Practising Contentment Within Parenthood

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I don’t know if it’s because I’ve exercised this morning and had a large coffee, but I’m feeling all energised and ready for life today. Not that I don’t feel ready for life normally, but I have more energy than usual for some reason.

I am a searcher by nature. Constantly searching for: things to read, things to learn, things to eat, things to think, things to do. Always searching for

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ONE

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I have been sitting here for about five minutes wondering how to start this post. Peach turned one last week and I’m still musing over how it seemed to come about so quickly. So quickly, it seems, I can barely believe it has come and gone. I want to take the time to think about her, to mull over her softness, to wonder how I would have ever lived my life without knowing her.

She is such a round little beauty of a baby. When I was pregnant with her I was asked by a friend to describe what I thought she was like. I thought for a moment and replied: Happy. And she was and she is. The happiest little creature. From the moment she was born she really hardly cried, so much so that I commented on it to various people, wondering if she should be crying more than she was! Don’t get me wrong, she certainly does cry, but her problems are always very easily fixed with a cuddle or a tickle (or a piece of toast!). I do hope this is a quality she maintains throughout her life.

Being the third child, she generally rolls with the punches… she gets dragged from here to there and really loves nothing more than watching her big sisters play. She’s always trying to get involved in their games, and has no qualms about letting them know if she believes she is being treated unfairly (eg. when they retrieve their toys from her fierce little grip in a highly ungraceful manner).

Her favourite thing to do is to collect shoes from the shoe basket and to place little toys and the like inside. KB sent me a photo from work the other day after he had retrieved a puzzle piece from inside his work shoe. Coming up in second place is clanging things together, anything really, wooden spoons, blocks, pencils. She is rarely found without something in her hand.

She is not yet walking, and instead of crawling she is the first of my children to do a bum shuffle. It’s quite funny to watch and although it stresses me out and ruins all her pants, I have come to accept that she is just not going to crawl. One of these days she will pull herself up to walk and I will forget this phase of dirty bottoms and socks. The other two were also late walkers, Bird at 19 months and Pixie at 17 months. While they both crawled, the Pixie had a highly unorthodox method utilising one knee and one elongated foot. It was bizarre, but she too popped up one day and began walking.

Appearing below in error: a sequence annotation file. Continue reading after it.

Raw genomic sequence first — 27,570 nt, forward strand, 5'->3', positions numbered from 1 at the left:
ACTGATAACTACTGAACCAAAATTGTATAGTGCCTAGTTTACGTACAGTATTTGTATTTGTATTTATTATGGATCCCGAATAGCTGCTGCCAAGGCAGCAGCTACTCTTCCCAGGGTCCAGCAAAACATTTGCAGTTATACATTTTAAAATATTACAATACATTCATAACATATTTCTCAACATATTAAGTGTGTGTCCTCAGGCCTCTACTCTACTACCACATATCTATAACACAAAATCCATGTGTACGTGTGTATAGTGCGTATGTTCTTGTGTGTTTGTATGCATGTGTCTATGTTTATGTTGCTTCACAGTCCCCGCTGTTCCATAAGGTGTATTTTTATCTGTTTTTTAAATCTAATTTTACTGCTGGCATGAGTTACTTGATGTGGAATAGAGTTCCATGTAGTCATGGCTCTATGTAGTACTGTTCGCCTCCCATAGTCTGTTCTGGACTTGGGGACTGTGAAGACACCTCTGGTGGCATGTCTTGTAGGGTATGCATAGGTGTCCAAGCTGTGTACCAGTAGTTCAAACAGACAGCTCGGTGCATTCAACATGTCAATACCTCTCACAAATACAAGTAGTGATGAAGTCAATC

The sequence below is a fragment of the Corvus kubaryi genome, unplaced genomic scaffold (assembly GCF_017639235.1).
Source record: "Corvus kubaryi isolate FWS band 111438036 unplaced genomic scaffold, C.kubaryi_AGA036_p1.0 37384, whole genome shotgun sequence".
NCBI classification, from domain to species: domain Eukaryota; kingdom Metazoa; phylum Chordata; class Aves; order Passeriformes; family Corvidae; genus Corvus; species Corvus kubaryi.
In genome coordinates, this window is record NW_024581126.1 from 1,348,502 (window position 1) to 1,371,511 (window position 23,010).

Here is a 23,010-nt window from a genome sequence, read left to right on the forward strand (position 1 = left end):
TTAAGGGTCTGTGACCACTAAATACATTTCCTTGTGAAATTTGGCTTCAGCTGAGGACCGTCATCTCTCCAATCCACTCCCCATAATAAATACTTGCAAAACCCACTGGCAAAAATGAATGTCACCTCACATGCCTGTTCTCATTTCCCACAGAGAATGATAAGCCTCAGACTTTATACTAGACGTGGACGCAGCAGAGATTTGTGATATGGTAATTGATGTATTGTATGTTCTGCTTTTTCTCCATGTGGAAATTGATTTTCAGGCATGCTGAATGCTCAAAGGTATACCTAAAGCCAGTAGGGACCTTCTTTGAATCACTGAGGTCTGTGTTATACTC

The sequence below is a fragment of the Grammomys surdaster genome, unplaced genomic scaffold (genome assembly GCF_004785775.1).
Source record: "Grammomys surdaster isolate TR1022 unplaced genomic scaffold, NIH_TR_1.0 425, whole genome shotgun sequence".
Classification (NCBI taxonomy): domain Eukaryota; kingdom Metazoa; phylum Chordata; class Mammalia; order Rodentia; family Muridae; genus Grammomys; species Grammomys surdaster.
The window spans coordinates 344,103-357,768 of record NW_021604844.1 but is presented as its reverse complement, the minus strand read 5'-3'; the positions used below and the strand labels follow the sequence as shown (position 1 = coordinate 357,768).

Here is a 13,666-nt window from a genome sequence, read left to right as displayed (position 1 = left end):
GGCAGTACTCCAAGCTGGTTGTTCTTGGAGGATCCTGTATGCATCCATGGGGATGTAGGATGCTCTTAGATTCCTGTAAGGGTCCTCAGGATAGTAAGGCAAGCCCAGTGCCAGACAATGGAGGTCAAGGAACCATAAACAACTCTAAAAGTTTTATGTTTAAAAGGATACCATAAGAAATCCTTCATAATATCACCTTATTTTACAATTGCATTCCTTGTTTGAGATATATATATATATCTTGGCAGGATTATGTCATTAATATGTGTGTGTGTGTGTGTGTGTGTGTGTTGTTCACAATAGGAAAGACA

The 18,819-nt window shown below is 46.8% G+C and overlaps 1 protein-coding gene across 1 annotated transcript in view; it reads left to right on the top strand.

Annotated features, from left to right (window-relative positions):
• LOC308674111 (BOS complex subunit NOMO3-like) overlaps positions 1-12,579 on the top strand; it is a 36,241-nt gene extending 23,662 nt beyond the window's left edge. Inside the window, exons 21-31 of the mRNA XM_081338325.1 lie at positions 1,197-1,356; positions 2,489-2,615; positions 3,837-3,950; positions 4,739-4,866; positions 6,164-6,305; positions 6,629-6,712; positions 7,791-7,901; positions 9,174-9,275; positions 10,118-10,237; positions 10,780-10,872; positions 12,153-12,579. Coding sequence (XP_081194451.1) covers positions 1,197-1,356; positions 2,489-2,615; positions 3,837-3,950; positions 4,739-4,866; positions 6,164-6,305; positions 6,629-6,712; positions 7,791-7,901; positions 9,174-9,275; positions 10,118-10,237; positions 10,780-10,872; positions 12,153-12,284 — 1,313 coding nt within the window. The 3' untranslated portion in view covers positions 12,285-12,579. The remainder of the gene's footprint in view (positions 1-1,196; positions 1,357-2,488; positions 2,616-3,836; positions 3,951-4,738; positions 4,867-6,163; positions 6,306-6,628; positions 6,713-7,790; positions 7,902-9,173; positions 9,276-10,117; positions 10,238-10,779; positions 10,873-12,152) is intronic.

Her favourite food is blueberries, just like her sisters. And, like them, she prefers to feed herself and gives me the cold shoulder along with a very loud yell almost automatically if I poke a spoon in her direction.

She has her two bottom teeth, which I think she got around eight months (see what attention to detail the third child gets!?), and has had an awful week teething. Tonight as I put her to bed I could see two sore lumps protruding from her upper gum and she has just been miserable, which is out of character. It feels like each girl has been more sensitive to teething – either that or I have become more observant! It appears more teeth will arrive very soon.

Like the Pixie, little Peach is not a fan of sleeping. We haven’t had a full night’s sleep in over a year and I am suitably exhausted. But unlike last time, when I fretted and moaned and stressed about the lack of sleep, I have to say it has been easiER this time. It’s not easY by any stretch of the imagination. The stress of laying your head on the pillow each night knowing you’ll be awakened again and again and possibly: again. It’s needless to say that it is not fun, per se. But then I’m laying there as she cradles her little body in towards mine, and it fits perfectly, like it was made especially to curl in that very space. Somehow, just somehow, all is forgiven and that is how we spend our nights. I do look forward to her sleeping overnight – more than that, I look forward to going to bed without the anxiety of being woken. I don’t feel I’m explaining this very well, but I’m sure all you sleepless mamas out there know what I mean.